Phase III study of cisplatin, etoposide, and concurrent chest radiation with or without consolidation docetaxel in patients with inoperable stage III non-small-cell lung cancer: The Hoosier Oncology Group and U.S. Oncology

Nasser Hanna, Marcus Neubauer, Constantin Yiannoutsos, Ronald McGarry, James Arseneau, Rafat Ansari, Craig Reynolds, Ramaswamy Govindan, Anton Melnyk, William Fisher, Donald Richards, Daniel Bruetman, Thomas Anderson, Naveed Chowhan, Sreenivasa Nattam, Prasad Mantravadi, Cynthia Johnson, Tim Breen, Angela White, Lawrence Einhorn

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331 Scopus citations

Abstract

Purpose: Concurrent chemoradiotherapy is standard treatment for patients with inoperable stage III non-small-cell lung cancer (NSCLC). A phase II study by the Southwest Oncology Group using consolidation docetaxel after cisplatin (P), etoposide (E), and radiation (XRT) resulted in a median survival time (MST) of 26 months. This randomized phase III trial evaluated whether consolidation docetaxel was responsible for this improved survival. Patients and Methods: Eligible patients had stage IIIA or IIIB NSCLC, baseline performance status of 0 to 1, forced expiratory volume in 1 second ≥ 1 L, and less than 5% weight loss. Patients received P 50 mg/m2 intravenously (IV) on days 1, 8, 29, and 36 and E 50 mg/m2 IV on days 1-5 and 29-33 concurrently with chest XRT to 59.40 Gy. Patients who did not experience progression were randomly assigned to docetaxel 75 mg/m2 IV every 21 days for three cycles versus observation. The primary end point was to compare overall survival (Kaplan-Meier analysis). Results: On the basis of evidence of futility, a data and safety monitoring board recommended early termination after an analysis of the initial 203 patients. Patient characteristics (n = 203) were as follows: 34% female; median age, 63 years; 39.4% stage IIIA; and 60.6% stage IIIB. One hundred forty-seven (72.4%) of 203 patients were randomly assigned to docetaxel (n = 73) or observation (n = 74). Grade 3 to 5 toxicities during docetaxel included febrile neutropenia (10.9%) and pneumonitis (9.6%); 28.8% of patients were hospitalized during docetaxel (v 8.1% in observation arm), and 5.5% died as a result of docetaxel. The MST for all patients (n = 203) was 21.7 months; MST was 21.2 months for docetaxel arm compared with 23.2 months for observation arm (P = .883). Conclusion: Consolidation docetaxel after PE/XRT results in increased toxicities but does not further improve survival compared with PE/XRT alone in patients with stage III inoperable NSCLC.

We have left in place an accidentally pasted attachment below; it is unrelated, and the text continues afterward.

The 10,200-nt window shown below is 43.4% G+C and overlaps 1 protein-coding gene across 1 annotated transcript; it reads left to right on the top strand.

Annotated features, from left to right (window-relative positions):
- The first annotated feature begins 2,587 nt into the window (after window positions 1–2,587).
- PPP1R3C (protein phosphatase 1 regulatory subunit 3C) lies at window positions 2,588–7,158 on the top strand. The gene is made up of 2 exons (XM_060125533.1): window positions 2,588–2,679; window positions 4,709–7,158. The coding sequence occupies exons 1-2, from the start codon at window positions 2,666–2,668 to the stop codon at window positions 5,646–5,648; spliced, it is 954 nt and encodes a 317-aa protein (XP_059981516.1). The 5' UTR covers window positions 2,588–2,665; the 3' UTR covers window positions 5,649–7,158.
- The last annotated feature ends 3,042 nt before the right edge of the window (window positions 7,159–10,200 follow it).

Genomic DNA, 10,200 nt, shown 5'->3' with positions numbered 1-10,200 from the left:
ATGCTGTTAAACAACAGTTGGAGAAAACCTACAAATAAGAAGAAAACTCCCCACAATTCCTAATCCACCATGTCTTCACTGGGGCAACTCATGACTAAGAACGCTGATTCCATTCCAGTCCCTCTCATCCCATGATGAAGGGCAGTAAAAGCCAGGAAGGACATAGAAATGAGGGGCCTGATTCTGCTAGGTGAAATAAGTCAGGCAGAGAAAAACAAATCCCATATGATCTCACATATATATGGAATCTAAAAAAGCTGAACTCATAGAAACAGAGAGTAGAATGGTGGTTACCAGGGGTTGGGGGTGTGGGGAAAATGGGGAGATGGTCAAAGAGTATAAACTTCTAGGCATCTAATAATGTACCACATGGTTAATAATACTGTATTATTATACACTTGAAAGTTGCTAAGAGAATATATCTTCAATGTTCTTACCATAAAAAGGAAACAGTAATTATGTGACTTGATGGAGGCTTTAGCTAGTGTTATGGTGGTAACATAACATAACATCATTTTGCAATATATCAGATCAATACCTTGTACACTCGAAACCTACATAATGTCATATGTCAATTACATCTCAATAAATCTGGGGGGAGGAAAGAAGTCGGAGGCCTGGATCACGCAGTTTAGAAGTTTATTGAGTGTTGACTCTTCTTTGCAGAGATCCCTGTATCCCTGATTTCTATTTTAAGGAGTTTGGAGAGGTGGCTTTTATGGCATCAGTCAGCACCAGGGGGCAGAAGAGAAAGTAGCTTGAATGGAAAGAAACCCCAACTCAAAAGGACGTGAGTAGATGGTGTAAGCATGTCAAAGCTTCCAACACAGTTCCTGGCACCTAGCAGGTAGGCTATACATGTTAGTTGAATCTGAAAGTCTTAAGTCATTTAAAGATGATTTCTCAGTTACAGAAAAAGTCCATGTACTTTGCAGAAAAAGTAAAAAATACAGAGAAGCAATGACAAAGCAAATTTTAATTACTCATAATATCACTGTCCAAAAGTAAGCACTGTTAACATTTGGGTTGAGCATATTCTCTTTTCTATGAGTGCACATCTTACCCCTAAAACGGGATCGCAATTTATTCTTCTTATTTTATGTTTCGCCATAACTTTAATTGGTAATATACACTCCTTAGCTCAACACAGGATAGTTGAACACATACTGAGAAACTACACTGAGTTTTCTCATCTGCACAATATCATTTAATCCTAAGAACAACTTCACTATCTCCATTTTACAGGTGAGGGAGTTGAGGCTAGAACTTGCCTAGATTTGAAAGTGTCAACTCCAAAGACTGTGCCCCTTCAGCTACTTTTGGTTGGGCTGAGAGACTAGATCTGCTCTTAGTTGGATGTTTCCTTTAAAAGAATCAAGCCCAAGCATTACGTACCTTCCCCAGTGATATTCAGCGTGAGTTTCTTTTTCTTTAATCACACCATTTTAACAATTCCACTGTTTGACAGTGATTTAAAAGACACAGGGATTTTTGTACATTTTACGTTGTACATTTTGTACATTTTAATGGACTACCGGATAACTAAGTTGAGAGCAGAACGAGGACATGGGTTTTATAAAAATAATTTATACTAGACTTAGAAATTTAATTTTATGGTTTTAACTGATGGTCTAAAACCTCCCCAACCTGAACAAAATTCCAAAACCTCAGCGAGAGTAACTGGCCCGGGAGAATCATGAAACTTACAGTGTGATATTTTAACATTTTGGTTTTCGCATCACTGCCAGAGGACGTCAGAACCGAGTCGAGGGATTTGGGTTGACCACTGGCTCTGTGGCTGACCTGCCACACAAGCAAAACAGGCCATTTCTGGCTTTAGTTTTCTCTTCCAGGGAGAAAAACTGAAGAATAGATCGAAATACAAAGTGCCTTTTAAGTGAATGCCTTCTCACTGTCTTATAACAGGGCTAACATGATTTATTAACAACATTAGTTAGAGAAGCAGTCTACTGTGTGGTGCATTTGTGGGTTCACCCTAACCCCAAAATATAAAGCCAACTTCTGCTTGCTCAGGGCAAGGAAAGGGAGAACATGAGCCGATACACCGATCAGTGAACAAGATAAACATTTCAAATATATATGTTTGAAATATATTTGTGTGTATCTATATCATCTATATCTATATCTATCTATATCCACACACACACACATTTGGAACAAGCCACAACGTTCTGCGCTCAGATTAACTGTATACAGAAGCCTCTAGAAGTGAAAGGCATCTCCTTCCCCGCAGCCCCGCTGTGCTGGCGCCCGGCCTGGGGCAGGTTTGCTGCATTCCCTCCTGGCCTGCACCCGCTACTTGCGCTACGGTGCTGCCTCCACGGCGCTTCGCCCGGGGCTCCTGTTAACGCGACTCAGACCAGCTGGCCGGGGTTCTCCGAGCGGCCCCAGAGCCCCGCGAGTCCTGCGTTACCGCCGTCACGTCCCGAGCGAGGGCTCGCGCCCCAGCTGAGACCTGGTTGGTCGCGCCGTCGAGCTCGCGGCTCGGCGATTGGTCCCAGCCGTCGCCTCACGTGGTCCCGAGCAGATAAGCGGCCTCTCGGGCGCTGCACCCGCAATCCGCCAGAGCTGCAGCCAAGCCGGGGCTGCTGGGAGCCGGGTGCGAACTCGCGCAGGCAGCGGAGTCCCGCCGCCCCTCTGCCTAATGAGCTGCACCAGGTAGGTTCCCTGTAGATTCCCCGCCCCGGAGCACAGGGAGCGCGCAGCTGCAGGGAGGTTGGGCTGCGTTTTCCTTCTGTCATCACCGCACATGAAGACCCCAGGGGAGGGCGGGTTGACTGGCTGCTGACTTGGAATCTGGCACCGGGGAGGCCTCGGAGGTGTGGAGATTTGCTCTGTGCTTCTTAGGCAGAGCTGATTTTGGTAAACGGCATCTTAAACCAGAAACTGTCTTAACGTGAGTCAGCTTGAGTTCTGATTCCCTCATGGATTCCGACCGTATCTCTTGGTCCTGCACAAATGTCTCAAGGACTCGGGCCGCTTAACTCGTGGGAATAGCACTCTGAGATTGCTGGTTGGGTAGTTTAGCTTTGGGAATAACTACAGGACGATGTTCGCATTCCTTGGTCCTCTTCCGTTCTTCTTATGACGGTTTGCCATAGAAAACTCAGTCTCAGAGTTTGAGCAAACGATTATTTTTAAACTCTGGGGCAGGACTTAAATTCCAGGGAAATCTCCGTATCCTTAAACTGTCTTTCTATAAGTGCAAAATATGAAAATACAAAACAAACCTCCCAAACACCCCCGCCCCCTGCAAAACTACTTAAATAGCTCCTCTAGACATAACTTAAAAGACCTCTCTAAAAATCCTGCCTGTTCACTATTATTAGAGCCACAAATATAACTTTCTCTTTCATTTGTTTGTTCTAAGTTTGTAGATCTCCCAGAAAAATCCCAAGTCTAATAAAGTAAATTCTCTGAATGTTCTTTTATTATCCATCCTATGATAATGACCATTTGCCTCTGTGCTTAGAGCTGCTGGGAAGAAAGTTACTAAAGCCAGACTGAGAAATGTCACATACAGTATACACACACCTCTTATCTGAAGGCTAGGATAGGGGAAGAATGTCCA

Original languageEnglish (US)
Pages (from-to)5755-5760
Number of pages6
JournalJournal of Clinical Oncology
Volume26
Issue number35
DOIs
StatePublished - Dec 10 2008

ASJC Scopus subject areas

  • Oncology
  • Cancer Research

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    Hanna, N., Neubauer, M., Yiannoutsos, C., McGarry, R., Arseneau, J., Ansari, R., Reynolds, C., Govindan, R., Melnyk, A., Fisher, W., Richards, D., Bruetman, D., Anderson, T., Chowhan, N., Nattam, S., Mantravadi, P., Johnson, C., Breen, T., White, A., & Einhorn, L. (2008). Phase III study of cisplatin, etoposide, and concurrent chest radiation with or without consolidation docetaxel in patients with inoperable stage III non-small-cell lung cancer: The Hoosier Oncology Group and U.S. Oncology. Journal of Clinical Oncology, 26(35), 5755-5760. https://doi.org/10.1200/JCO.2008.17.7840